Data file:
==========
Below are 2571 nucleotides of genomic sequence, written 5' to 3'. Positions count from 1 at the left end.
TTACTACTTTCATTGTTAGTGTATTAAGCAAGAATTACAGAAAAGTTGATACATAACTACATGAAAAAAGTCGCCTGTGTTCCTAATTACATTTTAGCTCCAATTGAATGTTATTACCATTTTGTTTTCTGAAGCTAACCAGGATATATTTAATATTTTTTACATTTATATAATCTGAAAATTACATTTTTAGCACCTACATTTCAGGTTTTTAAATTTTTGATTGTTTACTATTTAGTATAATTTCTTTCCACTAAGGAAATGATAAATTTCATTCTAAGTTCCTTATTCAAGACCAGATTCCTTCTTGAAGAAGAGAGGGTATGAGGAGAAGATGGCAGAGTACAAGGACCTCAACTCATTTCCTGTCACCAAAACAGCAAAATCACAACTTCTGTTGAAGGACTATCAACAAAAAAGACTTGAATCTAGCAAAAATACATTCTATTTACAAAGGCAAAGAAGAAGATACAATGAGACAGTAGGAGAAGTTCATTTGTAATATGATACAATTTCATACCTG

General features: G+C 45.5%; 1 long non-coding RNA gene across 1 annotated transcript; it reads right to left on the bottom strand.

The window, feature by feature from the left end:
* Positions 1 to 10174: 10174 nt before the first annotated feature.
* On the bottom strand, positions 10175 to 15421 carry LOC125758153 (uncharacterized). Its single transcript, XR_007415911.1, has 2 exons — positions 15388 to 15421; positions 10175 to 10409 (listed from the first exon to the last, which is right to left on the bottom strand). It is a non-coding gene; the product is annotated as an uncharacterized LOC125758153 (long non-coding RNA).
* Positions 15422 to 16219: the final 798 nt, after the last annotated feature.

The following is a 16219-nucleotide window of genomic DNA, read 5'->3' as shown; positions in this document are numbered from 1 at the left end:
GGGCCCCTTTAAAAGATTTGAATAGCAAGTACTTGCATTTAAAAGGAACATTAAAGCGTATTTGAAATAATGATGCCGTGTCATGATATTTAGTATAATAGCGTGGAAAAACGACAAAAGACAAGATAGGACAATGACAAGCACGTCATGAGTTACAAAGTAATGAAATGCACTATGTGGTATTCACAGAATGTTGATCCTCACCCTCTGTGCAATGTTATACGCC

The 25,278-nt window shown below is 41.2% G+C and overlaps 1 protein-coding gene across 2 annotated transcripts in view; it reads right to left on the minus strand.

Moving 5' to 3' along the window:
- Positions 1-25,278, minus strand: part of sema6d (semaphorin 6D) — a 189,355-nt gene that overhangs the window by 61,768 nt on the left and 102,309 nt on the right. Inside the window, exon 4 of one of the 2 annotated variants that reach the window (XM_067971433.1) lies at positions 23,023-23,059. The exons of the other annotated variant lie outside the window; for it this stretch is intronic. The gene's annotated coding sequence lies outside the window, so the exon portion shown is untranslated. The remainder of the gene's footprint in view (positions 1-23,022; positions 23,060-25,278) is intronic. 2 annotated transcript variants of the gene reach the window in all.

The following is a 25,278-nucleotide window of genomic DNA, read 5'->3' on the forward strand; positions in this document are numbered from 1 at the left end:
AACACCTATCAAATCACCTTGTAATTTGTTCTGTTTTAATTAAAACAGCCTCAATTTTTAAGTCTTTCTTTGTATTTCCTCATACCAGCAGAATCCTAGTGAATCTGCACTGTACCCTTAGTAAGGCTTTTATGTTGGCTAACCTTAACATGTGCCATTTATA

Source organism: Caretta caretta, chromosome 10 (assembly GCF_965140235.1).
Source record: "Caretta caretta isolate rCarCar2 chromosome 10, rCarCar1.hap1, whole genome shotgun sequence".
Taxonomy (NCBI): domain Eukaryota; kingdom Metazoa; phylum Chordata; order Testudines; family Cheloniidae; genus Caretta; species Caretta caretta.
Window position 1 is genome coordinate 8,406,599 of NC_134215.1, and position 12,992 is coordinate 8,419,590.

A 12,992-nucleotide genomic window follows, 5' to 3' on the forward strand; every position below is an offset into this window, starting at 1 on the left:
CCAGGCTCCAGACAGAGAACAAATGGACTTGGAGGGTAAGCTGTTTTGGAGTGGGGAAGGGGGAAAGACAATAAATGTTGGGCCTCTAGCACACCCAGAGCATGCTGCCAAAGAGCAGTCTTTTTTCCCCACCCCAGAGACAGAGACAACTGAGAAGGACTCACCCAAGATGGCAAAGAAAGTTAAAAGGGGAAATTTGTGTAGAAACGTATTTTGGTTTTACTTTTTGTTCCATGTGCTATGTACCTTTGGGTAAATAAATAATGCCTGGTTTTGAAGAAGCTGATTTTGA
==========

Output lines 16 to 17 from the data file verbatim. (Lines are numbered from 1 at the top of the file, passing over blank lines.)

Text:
Source record: "Caretta caretta isolate rCarCar2 chromosome 10, rCarCar1.hap1, whole genome shotgun sequence".
Taxonomy (NCBI): domain Eukaryota; kingdom Metazoa; phylum Chordata; order Testudines; family Cheloniidae; genus Caretta; species Caretta caretta.